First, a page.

Even a nearly unkown server like mine receives every day a number of brute force attacks. Usually I have an instance of
fail2ban monitoring the logs of all my services and readily banning the attackers after few attempts.
Let’s move a step backwards. What is
fail2ban and how does it work?
Reaching out the home page of the software you can read
Fail2ban scans log files and bans IPs that show the malicious signs - too many password failures, seeking for exploits, etc. Generally Fail2Ban then used to update firewall rules to reject the IP addresses for a specified amount of time, although any arbitrary other action (e.g. sending an email, or ejecting CD-ROM tray) could also be configured. Out of the box Fail2Ban comes with filters for various services (apache, curier, ssh, etc).
Now that you know what we are talking about, I can tell you how fail2ban does it job. It starts a process in background (a [daemon](http://en.wikipedia.org/wiki/Daemon_(computing)" target=”_blank)) that monitors the logs of your systems, each time something is logged it filters it using regular expressions, this filtering process identifies potential malicious hosts and, depending on your configuration, bans them for a limited/unlimited amount of time creating ad hoc firewall rules.
On my ubuntu server 13.04 I had to touch very few settings and add very few rules, almost all the ones that come with the default installation are working and are setted up properly. You cannot believe how many attacks I receive daily (mainly to ssh or the webserver). I wonder how much bandwith big services can waste due to these assholes…
Anyhow, the problem arised with the mail service. My mail server use dovecot to provide imap services, and sasl for authentication. Both of them requiring TLS. I will not go into the details of the configuration, if you want to do something close you could use NSA-proof your e-mail in 2 hours as a starting point.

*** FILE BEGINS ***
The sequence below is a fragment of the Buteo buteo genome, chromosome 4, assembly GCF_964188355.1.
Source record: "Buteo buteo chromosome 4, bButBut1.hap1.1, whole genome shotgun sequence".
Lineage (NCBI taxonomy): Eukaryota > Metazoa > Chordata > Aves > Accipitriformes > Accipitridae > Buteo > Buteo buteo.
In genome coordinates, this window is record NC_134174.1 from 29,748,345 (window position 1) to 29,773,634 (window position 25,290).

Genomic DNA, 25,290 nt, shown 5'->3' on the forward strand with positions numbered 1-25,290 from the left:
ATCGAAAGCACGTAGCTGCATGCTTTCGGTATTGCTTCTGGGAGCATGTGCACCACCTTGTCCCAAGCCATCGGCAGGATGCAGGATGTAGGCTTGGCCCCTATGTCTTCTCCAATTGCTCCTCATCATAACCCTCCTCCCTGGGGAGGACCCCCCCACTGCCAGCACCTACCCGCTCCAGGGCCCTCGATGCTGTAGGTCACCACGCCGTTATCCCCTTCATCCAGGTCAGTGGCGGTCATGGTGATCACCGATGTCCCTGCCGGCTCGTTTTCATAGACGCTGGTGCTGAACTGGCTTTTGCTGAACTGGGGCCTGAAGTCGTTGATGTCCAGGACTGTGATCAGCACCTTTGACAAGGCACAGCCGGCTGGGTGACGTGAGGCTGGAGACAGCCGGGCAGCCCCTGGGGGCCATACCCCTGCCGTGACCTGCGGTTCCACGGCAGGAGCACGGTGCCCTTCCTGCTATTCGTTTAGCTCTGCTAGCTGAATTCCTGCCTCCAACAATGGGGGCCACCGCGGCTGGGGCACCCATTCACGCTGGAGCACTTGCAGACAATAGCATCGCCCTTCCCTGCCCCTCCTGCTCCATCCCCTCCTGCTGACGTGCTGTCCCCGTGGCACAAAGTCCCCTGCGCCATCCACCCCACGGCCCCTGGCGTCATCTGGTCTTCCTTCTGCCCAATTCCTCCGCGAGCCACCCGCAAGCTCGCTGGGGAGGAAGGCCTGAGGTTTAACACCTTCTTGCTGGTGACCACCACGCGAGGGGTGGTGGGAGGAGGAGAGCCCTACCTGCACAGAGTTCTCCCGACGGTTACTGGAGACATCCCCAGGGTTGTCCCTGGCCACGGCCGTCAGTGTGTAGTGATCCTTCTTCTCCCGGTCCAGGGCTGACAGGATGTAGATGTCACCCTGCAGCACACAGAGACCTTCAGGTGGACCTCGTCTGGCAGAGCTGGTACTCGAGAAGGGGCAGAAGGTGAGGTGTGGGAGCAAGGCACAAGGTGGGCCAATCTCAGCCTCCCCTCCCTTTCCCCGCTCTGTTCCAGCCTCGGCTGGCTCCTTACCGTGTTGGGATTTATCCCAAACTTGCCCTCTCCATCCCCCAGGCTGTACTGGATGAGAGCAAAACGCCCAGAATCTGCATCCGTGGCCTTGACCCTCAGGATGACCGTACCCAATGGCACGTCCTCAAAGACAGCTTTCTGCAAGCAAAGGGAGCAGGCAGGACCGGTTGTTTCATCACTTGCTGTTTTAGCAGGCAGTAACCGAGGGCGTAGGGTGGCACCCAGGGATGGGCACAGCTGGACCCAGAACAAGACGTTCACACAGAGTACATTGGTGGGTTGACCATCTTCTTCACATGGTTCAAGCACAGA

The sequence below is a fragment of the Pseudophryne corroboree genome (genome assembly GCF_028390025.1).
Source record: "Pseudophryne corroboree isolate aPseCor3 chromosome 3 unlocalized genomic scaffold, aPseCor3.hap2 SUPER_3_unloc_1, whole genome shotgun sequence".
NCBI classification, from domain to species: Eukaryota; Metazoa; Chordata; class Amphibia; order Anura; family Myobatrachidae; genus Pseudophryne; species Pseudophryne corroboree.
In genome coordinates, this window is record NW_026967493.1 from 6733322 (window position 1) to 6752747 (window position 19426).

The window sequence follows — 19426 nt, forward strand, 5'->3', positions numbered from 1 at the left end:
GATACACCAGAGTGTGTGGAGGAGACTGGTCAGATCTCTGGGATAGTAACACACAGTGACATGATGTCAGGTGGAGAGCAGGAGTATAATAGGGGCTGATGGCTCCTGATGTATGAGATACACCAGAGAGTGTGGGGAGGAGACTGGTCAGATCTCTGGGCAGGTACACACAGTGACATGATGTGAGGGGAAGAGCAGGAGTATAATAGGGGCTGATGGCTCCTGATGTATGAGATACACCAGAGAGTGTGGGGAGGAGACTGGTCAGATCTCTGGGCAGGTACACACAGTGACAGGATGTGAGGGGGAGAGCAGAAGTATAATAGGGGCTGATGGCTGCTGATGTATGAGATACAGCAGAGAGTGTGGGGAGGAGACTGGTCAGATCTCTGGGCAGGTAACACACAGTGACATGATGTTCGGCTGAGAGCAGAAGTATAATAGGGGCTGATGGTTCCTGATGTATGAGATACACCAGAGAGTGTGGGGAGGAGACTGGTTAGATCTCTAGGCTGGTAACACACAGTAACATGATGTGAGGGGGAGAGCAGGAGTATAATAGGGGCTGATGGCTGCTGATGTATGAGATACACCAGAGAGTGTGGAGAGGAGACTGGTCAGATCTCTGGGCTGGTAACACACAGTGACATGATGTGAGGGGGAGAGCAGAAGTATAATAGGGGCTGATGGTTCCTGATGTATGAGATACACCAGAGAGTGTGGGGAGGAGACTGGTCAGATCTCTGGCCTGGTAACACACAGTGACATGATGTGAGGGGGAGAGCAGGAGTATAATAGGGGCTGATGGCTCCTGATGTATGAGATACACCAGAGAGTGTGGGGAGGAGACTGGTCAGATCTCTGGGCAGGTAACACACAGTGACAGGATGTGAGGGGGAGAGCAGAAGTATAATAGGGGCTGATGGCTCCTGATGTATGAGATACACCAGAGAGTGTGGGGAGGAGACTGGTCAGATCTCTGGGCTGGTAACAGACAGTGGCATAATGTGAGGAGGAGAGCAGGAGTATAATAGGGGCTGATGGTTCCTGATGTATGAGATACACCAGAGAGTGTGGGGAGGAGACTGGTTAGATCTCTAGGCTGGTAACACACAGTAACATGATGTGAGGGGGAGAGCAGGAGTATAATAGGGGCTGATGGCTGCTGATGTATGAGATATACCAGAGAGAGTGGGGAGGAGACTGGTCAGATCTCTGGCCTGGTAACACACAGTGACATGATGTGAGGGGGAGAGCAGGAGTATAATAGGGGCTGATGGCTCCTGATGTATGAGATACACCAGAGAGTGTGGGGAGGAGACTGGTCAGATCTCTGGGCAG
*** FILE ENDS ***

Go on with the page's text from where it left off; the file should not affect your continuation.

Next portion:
Apparently the filter that I was using for sasl had some problems: tonight I’ve got a brute force attack (luckily with no consequences) and this morning my logwatch report was flooded by failed authentication attempts, all from the same ip. Fail2ban was definitely not doing its job properly.
A check on it is pretty easy to do. It is enough to run
:::sh fail2ban-regex /var/log/mail.log /etc/fail2ban/filter.d/sasl.conf
to see if the filters contained in
/etc/fail2ban/filter.d/sasl.conf are identifying anything in the logs. Despite
mail.log was filled by lines of the form
Dec 11 03:23:44 ____ postfix/smtpd: warning: unknown[___.___.___.___]: SASL LOGIN authentication failed: Connection lost to authentication server Dec 11 03:23:44 ____ postfix/smtpd: warning: hostname kursejifjalet.com does not resolve to address ___.___.___.___: Name or service not known
I got a negative answer. Apparently, when I first setted up my configuration I probably slightly changed the filter (or I had an older version???) with a broken regexp. Anyhow the attack exposed the problem, and the fix is pretty simple. It was enough to modify the filter line in
failregex = (?i): warning: [-._\w]+\[<HOST>\]: SASL LOGIN authentication failed(: [A-Za-z0-9+/ ]*)?$
fail2ban to fix the issue.
UPDATE: apparently I am not the only one having had this problem but it seems to be fixed on both debian and ubuntu server, so I really think that I had done something to the default regexp.
Anyway if you happen to have the same problem, I suggest you to use the filter rule suggested on the link above (it is more generic and not adapted to a particular setting):
failregex = (?i): warning: [-._\w]+\[<HOST>\]: SASL (?:LOGIN|PLAIN|(?:CRAM|DIGEST)-MD5) authentication failed(: [A-Za-z0-9+/ ]*)?$